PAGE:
All that remains of Sonic X-Treme are various pieces of the game’s source code, which were discovered in 2014 by a fan who goes by Jollyroger. The recovered code isn’t a complete game, but it’s enough to get a rudimentary version of Sonic X-Treme running, and the current build includes over 150 test levels created by the original development team as well as the original level editor, giving fans the ability to create Sonic X-Treme adventures of their very own.
Various Sunsoft Super Nintendo games
In the ’80s, Sunsoft established a reputation as a purveyor of innovative, high-quality games like Blaster Master, Kangaroo, and a number of titles based on properties like Batman, The Addams Family, and Gremlins. And then the ’90s happened. While Sunsoft continued to crank out games, including a number of titles based on Warner Bros.’ classic animated properties, the company’s parent organization made an ill-advised investment in a Palm Springs golf course, and Sunsoft of America went under, taking a number of in-development games with it.
Some of those titles survive, however, in the form of leaked prototypes. Of these, the most complete is Batman: Revenge of the Joker, but the most interesting is probably Wile E.’s Revenge, the sequel to Sunsoft’s Road Runner’s Death Valley Rally. According to Wile E. producer Rene Boutin, every part of the game was split into two levels. In the first half, players would control Wile E. Coyote as he scrambled to collect parts for his latest Road Runner-hunting gadget; in the second half, the Coyote had his invention, and used it to hunt down the Road Runner, who—as in the cartoons—he’d never quite catch.
That sounds like an interesting premise, but Boutin admits that it was a half-baked idea, and says the game wasn’t really coming together when it was canceled (in the leaked prototype, only the first half of the first level—the collecting portion—works). There are also a few copies of a Sylvester and Tweety game out there, although it’s hard to tell exactly what Sunsoft was aiming for—players (controlling Sylvester) can’t do much more than meander around the house while Tweety and Granny wander around in the background.
Steven Seagal Is the Final Option
Games based on movies are nothing new. Games based on specific actors are. Oh, sure, a handful of celebrities have headlined their own action title— hey there, 50 Cent: Blood on the Sand—but none seem better suited to video-game stardom than Mr. Aikido himself, Steven Seagal.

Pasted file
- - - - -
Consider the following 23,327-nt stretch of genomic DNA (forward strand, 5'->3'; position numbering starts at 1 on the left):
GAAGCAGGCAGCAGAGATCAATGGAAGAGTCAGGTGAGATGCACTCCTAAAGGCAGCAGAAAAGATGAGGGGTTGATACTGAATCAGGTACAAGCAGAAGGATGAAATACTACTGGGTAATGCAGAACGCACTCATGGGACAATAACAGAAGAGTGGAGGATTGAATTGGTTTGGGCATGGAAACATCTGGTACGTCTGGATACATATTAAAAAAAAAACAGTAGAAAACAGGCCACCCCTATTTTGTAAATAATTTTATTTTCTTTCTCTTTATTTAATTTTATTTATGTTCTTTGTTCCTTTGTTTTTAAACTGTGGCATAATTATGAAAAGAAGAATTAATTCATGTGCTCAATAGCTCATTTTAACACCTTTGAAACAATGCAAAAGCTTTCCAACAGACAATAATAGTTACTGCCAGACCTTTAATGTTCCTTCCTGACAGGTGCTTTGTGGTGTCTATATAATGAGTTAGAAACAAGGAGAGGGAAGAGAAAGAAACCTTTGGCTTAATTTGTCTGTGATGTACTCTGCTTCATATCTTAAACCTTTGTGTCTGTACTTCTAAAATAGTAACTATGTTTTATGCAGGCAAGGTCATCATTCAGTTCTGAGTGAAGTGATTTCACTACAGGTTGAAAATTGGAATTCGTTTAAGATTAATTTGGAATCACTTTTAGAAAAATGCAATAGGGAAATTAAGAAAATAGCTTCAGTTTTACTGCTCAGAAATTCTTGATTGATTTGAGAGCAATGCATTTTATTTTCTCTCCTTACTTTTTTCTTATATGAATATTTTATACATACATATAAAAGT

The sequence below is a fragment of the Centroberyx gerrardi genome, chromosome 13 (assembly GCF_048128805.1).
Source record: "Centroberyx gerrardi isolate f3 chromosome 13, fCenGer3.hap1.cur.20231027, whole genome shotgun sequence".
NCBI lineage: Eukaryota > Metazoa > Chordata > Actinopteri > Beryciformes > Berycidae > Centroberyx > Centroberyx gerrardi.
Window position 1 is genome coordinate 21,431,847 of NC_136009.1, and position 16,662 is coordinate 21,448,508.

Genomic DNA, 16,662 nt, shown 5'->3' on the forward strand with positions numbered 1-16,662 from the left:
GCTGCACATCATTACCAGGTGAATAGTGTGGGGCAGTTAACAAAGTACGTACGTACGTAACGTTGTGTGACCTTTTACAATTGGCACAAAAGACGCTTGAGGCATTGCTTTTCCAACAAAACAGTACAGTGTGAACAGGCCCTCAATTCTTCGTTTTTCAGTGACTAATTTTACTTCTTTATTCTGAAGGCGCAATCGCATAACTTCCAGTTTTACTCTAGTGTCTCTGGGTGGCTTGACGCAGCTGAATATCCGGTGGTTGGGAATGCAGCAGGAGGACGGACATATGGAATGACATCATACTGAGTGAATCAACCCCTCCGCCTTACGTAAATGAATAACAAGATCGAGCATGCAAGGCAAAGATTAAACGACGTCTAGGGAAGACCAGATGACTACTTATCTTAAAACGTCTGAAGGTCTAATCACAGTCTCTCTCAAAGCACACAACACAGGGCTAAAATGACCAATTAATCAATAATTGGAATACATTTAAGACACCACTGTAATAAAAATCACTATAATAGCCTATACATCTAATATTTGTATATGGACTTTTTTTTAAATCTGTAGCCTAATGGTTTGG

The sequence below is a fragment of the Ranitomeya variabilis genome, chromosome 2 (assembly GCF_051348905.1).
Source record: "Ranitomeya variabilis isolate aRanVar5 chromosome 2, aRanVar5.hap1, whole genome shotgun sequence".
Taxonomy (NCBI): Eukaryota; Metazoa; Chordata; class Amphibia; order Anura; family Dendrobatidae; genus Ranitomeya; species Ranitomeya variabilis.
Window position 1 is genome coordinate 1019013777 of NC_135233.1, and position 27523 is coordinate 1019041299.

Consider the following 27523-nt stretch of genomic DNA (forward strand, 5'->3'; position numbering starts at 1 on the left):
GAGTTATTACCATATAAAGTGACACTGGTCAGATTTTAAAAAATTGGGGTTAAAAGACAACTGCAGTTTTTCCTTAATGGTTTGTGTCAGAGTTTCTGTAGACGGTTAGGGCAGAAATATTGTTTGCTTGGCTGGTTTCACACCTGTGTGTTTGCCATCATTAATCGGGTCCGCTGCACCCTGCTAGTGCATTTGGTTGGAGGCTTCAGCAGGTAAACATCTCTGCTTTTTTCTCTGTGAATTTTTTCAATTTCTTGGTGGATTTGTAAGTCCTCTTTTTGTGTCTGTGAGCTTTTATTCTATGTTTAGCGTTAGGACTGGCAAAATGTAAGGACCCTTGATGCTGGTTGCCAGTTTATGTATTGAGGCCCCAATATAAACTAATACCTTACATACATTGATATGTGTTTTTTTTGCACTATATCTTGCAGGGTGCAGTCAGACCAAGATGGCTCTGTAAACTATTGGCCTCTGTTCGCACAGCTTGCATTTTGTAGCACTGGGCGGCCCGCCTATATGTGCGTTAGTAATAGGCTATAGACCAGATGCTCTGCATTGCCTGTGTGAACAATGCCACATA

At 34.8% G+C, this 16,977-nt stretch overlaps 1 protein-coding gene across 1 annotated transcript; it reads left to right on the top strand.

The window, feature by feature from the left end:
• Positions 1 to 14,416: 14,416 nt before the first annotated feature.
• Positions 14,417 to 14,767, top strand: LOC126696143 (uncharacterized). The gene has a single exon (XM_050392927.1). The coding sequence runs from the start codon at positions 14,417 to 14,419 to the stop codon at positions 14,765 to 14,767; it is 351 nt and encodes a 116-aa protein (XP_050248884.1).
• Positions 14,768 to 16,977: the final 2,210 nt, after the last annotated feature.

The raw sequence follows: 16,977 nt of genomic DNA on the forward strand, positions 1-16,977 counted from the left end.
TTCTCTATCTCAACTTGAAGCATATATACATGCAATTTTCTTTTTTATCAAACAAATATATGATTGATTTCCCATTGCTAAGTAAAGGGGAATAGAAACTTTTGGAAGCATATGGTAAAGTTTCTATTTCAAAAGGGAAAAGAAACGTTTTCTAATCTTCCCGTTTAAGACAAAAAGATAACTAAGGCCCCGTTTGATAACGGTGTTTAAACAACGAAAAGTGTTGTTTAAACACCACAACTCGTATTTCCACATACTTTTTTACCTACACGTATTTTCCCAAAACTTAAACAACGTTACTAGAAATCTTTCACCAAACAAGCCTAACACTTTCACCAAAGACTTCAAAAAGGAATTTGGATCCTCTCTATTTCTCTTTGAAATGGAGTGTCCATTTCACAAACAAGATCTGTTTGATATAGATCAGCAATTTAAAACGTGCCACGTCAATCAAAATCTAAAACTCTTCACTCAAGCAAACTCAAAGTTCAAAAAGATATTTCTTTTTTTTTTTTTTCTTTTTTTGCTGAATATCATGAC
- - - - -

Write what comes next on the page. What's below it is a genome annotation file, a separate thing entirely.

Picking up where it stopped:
Oddly enough, Steven Seagal Is the Final Option was put into development before Seagal’s biggest hit, Under Siege, arrived in theaters. According to producer Jeff Tarr, Seagal’s status as king of action schlock made him the perfect video game character, and Tarr hoped kids who stopped by the local Blockbuster would be tempted to rent Seagal’s signature video game (back when that was still a thing you could do) alongside some of his movies.
Even though it’s not finished—or maybe because it’s not finished—The Final Option feels like one of Seagal’s low-budget action flicks, too. For one thing, it doesn’t actually star Steven Seagal. Publisher TekMagic had the rights to Seagal’s name and image and created the game’s characters by digitizing footage of real actors à la Mortal Kombat, but it was easier and cheaper to use a stuntman instead of Seagal himself.
As for the plot? Well, it’s hard to figure out from the leaked prototype, which is full of placeholder text, but according to fans who’ve gone through the ROM looking for answers, it has something to with a weapons manufacturer named Nanotech, and Seagal’s former partner, who was killed after Steven decided he didn’t want to play by the rules. As a game, Steven Seagal Is the Final Option is a basic beat ’em up, but as a tribute to Seagal’s storied career, it’s damn near perfect.
Saints Row Undercover
Most unfinished games that leak online come from collectors who somehow manage to get their hands on hard copies of prototypes and decide to share their good fortune with others. Every now and then, one comes from a hacker, who illegally steals code from the game’s developers. Very few, however, come directly from the developers themselves.